Scientists studying drop in Erie algae blooms
Last summer’s drought led to significantly fewer toxic algae blooms in Lake Erie, according to Jeff Reutter, director of the Ohio Sea Grant College Program.
"We had hugely reduced phosphorus levels," Reutter said. "There was a 90 percent reduction (in phosphorus) from farmland runoff."
However, researchers are puzzling over a brief spike in blue-green algae that occurred in the lake's Central Basin during July. Those blooms appeared offshore of Lake County.
Although no hard data exists to confirm his suspicion, Reutter believes the algae came from an "upwelling" of phosphorus that washed into the Western Basin during 2010-11 and gradually migrated eastward. He explained the shallow nature of the Western Basin causes material collected there to wash away quickly. Central Basin waters are deeper and hold material longer.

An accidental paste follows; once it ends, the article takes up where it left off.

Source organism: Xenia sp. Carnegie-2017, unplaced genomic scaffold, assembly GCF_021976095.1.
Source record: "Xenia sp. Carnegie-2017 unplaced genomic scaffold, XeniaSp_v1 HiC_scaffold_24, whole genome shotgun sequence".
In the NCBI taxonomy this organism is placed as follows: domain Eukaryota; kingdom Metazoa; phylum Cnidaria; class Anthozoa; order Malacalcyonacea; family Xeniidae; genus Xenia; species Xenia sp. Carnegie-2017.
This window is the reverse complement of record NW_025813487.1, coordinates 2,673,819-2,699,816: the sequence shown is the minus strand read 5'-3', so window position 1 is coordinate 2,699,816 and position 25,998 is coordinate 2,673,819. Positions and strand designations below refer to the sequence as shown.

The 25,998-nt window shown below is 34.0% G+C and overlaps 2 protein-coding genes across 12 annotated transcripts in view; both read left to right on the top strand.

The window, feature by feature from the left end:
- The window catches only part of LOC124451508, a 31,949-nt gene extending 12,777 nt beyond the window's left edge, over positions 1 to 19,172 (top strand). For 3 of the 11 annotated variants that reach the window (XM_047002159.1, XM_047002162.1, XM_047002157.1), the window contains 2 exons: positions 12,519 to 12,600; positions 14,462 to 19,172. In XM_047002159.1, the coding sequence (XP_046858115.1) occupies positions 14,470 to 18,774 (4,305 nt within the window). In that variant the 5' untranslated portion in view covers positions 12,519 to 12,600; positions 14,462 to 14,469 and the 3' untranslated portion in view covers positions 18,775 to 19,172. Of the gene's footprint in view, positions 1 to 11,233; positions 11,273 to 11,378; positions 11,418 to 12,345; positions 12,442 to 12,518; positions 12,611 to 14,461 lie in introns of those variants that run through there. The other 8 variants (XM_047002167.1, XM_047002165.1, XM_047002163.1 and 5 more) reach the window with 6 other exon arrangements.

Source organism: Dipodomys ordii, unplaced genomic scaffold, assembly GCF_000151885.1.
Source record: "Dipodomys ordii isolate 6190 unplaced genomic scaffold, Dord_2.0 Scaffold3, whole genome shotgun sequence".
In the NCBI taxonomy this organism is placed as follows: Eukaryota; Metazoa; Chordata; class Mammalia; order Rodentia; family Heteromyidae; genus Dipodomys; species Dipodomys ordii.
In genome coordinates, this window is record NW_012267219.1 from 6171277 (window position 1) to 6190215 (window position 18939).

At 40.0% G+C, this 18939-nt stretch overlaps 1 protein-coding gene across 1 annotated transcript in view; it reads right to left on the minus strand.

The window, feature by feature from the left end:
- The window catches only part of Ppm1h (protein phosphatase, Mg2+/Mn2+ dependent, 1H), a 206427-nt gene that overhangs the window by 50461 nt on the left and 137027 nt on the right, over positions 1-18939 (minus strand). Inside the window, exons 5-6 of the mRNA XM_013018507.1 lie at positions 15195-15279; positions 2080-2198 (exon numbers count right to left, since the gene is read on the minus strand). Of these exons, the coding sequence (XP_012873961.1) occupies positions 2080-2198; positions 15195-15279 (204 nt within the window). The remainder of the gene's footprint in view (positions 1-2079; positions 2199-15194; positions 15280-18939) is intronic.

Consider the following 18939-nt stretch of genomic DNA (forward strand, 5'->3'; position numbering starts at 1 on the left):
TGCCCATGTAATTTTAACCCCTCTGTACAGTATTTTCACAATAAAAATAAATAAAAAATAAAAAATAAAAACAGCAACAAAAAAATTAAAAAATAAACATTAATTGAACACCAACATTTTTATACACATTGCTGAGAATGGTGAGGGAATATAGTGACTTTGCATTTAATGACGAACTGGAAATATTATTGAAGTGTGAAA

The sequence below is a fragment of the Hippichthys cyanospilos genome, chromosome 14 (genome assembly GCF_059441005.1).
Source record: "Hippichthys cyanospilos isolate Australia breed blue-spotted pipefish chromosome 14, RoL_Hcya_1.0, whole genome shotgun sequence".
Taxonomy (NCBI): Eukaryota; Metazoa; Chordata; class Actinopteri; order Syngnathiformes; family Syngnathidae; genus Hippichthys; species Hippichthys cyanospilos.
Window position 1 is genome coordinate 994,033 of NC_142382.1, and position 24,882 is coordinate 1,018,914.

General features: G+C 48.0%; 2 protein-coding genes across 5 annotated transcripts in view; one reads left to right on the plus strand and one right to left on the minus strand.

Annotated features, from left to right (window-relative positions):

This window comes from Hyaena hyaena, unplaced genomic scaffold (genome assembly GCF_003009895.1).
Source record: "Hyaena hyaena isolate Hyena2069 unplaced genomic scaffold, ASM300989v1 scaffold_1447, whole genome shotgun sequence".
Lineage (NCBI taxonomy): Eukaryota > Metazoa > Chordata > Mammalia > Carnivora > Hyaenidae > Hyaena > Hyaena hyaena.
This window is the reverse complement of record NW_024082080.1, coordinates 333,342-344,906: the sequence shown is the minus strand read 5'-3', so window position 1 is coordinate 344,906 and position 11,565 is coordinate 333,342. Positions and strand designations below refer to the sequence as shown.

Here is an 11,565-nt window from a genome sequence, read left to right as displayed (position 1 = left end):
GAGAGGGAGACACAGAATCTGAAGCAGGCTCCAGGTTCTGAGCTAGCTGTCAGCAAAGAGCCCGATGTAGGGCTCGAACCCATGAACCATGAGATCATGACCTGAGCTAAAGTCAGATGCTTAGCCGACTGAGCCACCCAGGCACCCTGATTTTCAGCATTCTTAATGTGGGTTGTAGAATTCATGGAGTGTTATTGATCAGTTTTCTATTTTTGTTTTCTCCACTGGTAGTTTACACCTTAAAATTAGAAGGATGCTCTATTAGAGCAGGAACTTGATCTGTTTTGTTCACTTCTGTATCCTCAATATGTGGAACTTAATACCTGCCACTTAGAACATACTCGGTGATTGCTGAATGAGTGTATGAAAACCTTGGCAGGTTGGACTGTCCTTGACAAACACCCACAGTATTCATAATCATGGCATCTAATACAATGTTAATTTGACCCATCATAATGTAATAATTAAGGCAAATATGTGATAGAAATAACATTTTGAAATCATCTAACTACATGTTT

Overall, blue-green algae blooms in the lake are weather related, Reutter said.
Rain carries phosphorus from fertilizer-laden farm fields, urban yards, and municipal sewage plants into ditches — then to tributaries of the lake.
Record rainfall during the summer of 2011 — especially in the Maumee River watershed — caused the toxic algae to reach record levels in the Western Basin that year.
The situation reversed in 2012 as the weather turned hot and dry. Rainfall in the watershed in 2012 was 10 percent of what fell in 2011, Reutter said.
Researchers had predicted blue-green algae blooms in Maumee Bay would be less than 10 percent of the 2011 number.
"It was just slightly more than that," Reutter noted.